Why Your Accountant and Business Broker May Recommend A Different Asking Price

by Allan Johnson 3rd of April, 2023
Why Your Accountant and Business Broker May Recommend A Different Asking Price
Why Your Accountant and Business Broker May Recommend A Different Asking Price

So you’ve decided it’s time to sell your business.

Whatever your reason(s) for selling, one of your first questions will be, “what can I sell the business for?“.

For most business owners, the logical starting point is the accountant.

After all, this is primarily a financial decision. The accountant has all the business details, knows the “interesting” transactions affecting the results, can perform the necessary calculations, and will have to deal with the tax consequences of the business sale.

Armed with the accountant’s appraisal or valuation, the hopeful business owner consults a business broker while dreaming of the exciting possibilities for the mountain of cash resulting from the sale.

Enter reality. The business broker has the unenviable task of informing the business owner that the expected listing price may be somewhat less than the number provided by the accountant.

“How can this be?” cries the disappointed owner. “Did my accountant make a mistake?”

Probably not - there is a difference between intrinsic value (which is the domain of accountants) and market value that a potential seller needs to consider.

Here are three reasons for the difference.


1. Valuing future profitability

An accountant's appraisal will focus on the business's profitability, particularly future profitability. In most cases, a buyer will ask, “how much am I prepared to pay for potential profits? If these are to materialise, I will have to make that happen. “

Because of this, a buyer will place less value on potential profits than the accountants' valuation models will.  This is not to say buyers consider future profitability unimportant, but everyone values potential differently.


2. Market conditions


Most accountants are not acutely aware of the current market conditions for selling a business (except accounting businesses).  Conversely, business brokers are very aware of current market demand and can adjust the listing price to allow for these factors.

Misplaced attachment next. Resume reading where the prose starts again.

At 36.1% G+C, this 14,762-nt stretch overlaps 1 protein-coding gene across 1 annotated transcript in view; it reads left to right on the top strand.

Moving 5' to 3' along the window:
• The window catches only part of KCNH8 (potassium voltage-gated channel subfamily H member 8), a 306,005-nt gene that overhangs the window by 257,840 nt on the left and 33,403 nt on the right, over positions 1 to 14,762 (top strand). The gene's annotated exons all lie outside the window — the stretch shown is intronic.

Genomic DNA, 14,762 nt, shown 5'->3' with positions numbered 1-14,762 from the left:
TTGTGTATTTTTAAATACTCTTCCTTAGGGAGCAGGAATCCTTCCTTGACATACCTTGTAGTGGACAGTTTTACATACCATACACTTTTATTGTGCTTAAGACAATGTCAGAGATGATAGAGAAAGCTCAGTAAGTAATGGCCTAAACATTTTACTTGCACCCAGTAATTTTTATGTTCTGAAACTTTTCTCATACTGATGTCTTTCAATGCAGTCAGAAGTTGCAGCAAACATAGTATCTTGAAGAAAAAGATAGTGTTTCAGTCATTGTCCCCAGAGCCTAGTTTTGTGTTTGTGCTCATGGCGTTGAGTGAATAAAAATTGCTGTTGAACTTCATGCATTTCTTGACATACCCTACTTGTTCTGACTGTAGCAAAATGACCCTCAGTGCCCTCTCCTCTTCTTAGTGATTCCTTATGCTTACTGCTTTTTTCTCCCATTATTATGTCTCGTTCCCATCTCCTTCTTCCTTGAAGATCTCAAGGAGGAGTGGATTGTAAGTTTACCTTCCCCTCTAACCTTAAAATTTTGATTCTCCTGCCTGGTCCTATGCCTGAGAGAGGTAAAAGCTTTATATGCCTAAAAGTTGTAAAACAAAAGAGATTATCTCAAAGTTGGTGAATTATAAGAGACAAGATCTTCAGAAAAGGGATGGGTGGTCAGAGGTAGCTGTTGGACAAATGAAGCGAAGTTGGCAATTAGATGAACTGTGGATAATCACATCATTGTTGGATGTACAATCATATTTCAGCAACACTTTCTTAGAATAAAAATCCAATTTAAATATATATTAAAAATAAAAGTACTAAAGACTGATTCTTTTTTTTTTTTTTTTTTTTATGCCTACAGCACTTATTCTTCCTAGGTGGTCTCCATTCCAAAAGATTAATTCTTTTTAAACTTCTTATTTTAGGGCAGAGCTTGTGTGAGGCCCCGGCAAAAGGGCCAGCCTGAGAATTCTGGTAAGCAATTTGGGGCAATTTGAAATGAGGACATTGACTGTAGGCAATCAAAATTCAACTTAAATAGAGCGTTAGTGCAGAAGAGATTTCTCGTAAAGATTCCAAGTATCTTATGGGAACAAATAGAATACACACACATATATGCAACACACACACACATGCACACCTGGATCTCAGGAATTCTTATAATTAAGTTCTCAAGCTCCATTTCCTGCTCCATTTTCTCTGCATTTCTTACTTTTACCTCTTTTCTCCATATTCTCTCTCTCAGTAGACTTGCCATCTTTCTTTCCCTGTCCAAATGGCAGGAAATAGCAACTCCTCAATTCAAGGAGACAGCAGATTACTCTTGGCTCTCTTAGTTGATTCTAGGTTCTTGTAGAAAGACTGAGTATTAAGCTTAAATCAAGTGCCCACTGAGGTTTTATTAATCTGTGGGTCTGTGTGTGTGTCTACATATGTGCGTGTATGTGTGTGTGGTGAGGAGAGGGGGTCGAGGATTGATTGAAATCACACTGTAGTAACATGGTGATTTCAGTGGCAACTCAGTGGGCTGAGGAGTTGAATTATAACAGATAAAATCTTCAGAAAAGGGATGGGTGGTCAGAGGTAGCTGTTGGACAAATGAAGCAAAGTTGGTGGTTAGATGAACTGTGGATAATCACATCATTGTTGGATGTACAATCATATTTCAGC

However, individual brokers will have differing views of the market conditions and how those may impact a sale price of a particular business in a specific location. 

This is why it is important to get an appraisal from multiple business brokers, so you can set yourself up with a realistic asking price. 


3. Desired Return On Investment

Even if everyone agrees on the future returns from the business, varying appraisals are still likely.

When considering the business sale from a buyer's perspective, a return on investment (ROI) is often considered when determining the price they will pay. 

Therefore, the seller needs to take the ROI into account when setting the asking price. This ROI percentage can vary. 

Each potential buyer and their advisers will have a different target return. Some buyers may be prepared to accept a 20% return, while others will expect much higher returns. 

The ROI can influence a buyer's willingness to buy a business. 

Assuming everything else is constant, a business returning, say $100,000 annually may be valued at $500,000 by a buyer who will accept a 20% return but only $200,000 by a buyer expecting a 50% return. 

So a buyer may place a different value on the business due to their own ROI expectations. 


Where does this leave a vendor preparing to sell a business?


Selling a business is an important stage in the business owner’s life, and the desire to “get it right” is understandable. Therefore the vendor should:

  1. Understand the factors that will affect the value of the business. Profitability, loyalty of customers and staff, growth prospects for the industry, age of fixed assets, general economic conditions, and quality of operating systems are some of the factors to be considered.

  2. Consult various experts. Yes, consult your accountant, but also talk to a few business brokers (local and national) to have a clearer idea of the range of possible values.

  3. Be prepared to negotiate. While your broker can guide you, you will need some flexibility on price and conditions to achieve a successful sale.


Always remember value (like beauty) is in the eye of the beholder. The only objective measure of the value of a business is the number on the signed sales contract. Before that, any number contains an element of opinion - whoever prepares the appraisal.

Tags: business broker selling small business

About the author

Allan Johnson

As a former accountant and financial planner with almost 50 years in the industry, Allan has a wealth of experience to share. Offering his unique pers ...

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